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North Korea Vows More Artillery Fire Along Disputed Border With South Korea

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SEOUL, South Korea — North Korea fired more artillery near its disputed western sea border with South Korea on Thursday, a day after it lobbed dozens of shells during military exercises that prompted the South to respond with warning shots.

North Korea fired several artillery shells early Thursday that are believed to have landed in its waters, an official at Seoul's Joint Chiefs of Staff said. The official, speaking on condition of anonymity citing department policy, said South Korea did not respond but was closely watching the North's maneuvers.

The poorly marked sea border – drawn by the American-led U.N. Command at the end of the Korean War – is a constant source of tension between the two Koreas. Their navies fought a skirmish in November that left one North Korean sailor dead and three others wounded, and engaged in bloodier battles in the area in 1999 and 2002.

It was the first exchange of fire between the two Koreas since November's skirmish, and could be aimed at raising tensions to emphasize that the peninsula remains a war zone and push for a treaty formally ending the 1950-53 Korean War.

South Korea and the United States have insisted that North Korea return to nuclear disarmament talks before any treaty can be concluded.

The North previously had announced two no-sail zones in the area, including some South Korean-held waters, through March 29.

On Wednesday morning, North Korea fired about 30 artillery rounds into the sea from its western coast and South Korea quickly responded with 100 warning shots from a nearby marine base, Seoul's Defense Ministry and Joint Chiefs of Staff said.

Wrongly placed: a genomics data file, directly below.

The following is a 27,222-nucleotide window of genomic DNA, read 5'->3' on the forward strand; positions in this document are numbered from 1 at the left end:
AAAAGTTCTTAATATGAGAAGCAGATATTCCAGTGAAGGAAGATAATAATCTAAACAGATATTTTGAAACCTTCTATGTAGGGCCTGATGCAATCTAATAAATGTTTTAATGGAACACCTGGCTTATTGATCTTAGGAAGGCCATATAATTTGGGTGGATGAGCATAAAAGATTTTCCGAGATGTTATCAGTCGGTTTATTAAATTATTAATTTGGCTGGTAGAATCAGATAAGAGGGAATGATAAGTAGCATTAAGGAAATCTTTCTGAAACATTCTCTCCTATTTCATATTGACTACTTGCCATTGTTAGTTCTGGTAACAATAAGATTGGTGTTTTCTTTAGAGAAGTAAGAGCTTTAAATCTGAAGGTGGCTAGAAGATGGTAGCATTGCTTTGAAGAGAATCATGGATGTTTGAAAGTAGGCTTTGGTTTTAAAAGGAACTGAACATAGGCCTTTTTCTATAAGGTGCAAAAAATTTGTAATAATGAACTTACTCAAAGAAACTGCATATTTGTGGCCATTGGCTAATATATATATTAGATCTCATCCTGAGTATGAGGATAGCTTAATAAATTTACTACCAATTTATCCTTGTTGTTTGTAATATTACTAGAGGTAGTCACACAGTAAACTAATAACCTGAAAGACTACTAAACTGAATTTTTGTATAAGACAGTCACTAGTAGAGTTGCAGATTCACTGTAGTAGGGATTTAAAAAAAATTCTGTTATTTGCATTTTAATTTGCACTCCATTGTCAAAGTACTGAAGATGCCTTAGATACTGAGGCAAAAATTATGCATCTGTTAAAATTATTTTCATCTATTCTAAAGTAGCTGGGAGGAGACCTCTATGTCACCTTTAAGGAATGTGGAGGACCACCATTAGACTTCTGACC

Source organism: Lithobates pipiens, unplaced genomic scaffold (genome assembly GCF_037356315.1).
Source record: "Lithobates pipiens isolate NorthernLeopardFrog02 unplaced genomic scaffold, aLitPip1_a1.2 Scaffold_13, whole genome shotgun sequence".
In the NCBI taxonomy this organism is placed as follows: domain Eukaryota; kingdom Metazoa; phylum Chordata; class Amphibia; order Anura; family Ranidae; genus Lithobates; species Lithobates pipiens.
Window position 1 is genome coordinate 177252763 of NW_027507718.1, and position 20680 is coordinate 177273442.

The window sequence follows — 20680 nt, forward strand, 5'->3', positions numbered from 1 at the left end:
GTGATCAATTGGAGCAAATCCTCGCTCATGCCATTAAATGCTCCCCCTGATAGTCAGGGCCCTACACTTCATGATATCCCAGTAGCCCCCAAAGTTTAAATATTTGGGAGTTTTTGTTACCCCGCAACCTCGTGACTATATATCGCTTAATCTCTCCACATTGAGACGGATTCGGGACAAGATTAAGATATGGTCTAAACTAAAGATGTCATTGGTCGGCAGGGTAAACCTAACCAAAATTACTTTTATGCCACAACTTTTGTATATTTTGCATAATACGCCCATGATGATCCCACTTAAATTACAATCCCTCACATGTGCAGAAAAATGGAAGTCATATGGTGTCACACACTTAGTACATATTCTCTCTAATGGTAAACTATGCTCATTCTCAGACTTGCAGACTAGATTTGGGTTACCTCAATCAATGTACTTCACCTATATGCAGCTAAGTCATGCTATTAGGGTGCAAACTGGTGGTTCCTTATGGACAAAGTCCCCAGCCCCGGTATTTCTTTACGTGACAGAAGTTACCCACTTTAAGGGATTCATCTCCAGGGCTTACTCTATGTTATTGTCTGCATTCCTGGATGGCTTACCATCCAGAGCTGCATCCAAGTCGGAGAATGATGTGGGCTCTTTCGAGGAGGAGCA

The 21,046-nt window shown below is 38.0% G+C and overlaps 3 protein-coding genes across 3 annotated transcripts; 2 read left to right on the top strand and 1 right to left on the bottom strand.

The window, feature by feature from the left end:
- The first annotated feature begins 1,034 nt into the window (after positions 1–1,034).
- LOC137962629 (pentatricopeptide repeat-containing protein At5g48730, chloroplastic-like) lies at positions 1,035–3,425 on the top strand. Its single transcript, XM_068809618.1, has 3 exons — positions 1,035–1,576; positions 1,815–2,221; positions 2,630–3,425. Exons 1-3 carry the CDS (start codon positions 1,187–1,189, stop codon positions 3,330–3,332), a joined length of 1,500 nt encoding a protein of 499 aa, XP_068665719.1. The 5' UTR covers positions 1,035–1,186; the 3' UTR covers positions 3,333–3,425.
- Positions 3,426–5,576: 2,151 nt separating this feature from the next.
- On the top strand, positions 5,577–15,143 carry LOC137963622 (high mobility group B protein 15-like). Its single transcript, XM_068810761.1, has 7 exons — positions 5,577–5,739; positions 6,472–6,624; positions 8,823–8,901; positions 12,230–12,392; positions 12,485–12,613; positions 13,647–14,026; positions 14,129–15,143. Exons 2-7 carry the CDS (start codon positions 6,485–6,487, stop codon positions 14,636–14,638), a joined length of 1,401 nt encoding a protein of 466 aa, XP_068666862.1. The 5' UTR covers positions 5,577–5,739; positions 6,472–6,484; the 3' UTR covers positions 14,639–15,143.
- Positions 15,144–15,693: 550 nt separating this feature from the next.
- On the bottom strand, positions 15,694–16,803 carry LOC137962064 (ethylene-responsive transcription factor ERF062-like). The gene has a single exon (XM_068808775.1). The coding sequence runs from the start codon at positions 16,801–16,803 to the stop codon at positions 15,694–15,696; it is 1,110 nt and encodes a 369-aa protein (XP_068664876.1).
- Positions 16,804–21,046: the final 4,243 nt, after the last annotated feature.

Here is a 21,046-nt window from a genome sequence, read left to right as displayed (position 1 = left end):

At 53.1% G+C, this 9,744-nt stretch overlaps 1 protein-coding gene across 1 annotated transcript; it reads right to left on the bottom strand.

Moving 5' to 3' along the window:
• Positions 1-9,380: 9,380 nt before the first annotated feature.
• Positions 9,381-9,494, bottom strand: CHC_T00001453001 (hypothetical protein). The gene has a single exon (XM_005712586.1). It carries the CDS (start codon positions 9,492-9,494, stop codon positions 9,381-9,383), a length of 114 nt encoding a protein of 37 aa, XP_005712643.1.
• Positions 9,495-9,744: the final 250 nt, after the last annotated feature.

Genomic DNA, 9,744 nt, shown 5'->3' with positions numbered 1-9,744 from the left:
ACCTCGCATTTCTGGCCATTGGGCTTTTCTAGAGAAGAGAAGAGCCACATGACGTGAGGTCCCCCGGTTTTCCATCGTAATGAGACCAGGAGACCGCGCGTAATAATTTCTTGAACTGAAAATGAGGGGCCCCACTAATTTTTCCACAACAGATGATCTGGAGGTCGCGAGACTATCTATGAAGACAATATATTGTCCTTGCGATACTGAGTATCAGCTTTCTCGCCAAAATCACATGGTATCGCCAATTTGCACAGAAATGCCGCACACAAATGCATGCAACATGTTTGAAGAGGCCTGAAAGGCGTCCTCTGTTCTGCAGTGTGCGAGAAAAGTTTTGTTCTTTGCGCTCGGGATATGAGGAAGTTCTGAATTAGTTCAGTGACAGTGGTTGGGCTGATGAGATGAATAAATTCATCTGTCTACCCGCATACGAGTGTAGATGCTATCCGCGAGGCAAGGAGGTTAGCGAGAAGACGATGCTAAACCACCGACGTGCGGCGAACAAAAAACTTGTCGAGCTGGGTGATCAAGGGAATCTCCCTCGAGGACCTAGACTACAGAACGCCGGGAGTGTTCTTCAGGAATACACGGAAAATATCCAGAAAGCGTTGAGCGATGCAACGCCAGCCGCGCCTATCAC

The North fired more shells later Wednesday and issued a statement saying it was part of an annual drill and that it would continue. No casualties or damage were reported.

In Washington, State Department spokesman P.J. Crowley criticized the North on Wednesday for raising tension, saying the no-sail zone designation and the firing were "provocative actions and, as such, are not helpful."

Pentagon press secretary Geoff Morrell also urged the North to rejoin the six-nation nuclear talks to achieve security and international respect.

"Provocative actions such as those that we saw yesterday are clearly not part of that path," he said.

North Korea argues that it was compelled to develop nuclear weapons to cope with a military threat from the U.S.

The U.S. and North Korea have never had diplomatic relations because the Korean War ended in a truce, not a peace treaty, leaving the peninsula technically at war. North Korea, the United Nations Command and China signed the cease-fire, but South Korea never did.

North Korea is said to believe a peace treaty with the U.S. would provide security and status, help ensure the survival of its government and give it a stronger hand against rival South Korea. A treaty could also raise the question of whether the U.S. needs to maintain about 28,500 troops in the South – a legacy of the war.

President Barack Obama, in his State of the Union address Wednesday night, mentioned North Korea as an example of U.S. diplomatic efforts to clamp down on states pursuing nuclear weapons.

"That is why North Korea now faces increased isolation and stronger sanctions – sanctions that are being vigorously enforced," he said.

Separately, North Korea announced Thursday it is holding an American who crossed into its territory from China, the second detention of a U.S. citizen it has reported in the past several weeks.

The man was detained Monday and is under investigation, the North's official Korean Central News Agency said. It did not identify him by name or provide further details.

North Korea said late last month that it was holding another U.S. citizen for illegally entering the country. The man is widely believed to be Robert Park, an American missionary who reportedly crossed over a frozen river into North Korea to raise the issue of human rights.

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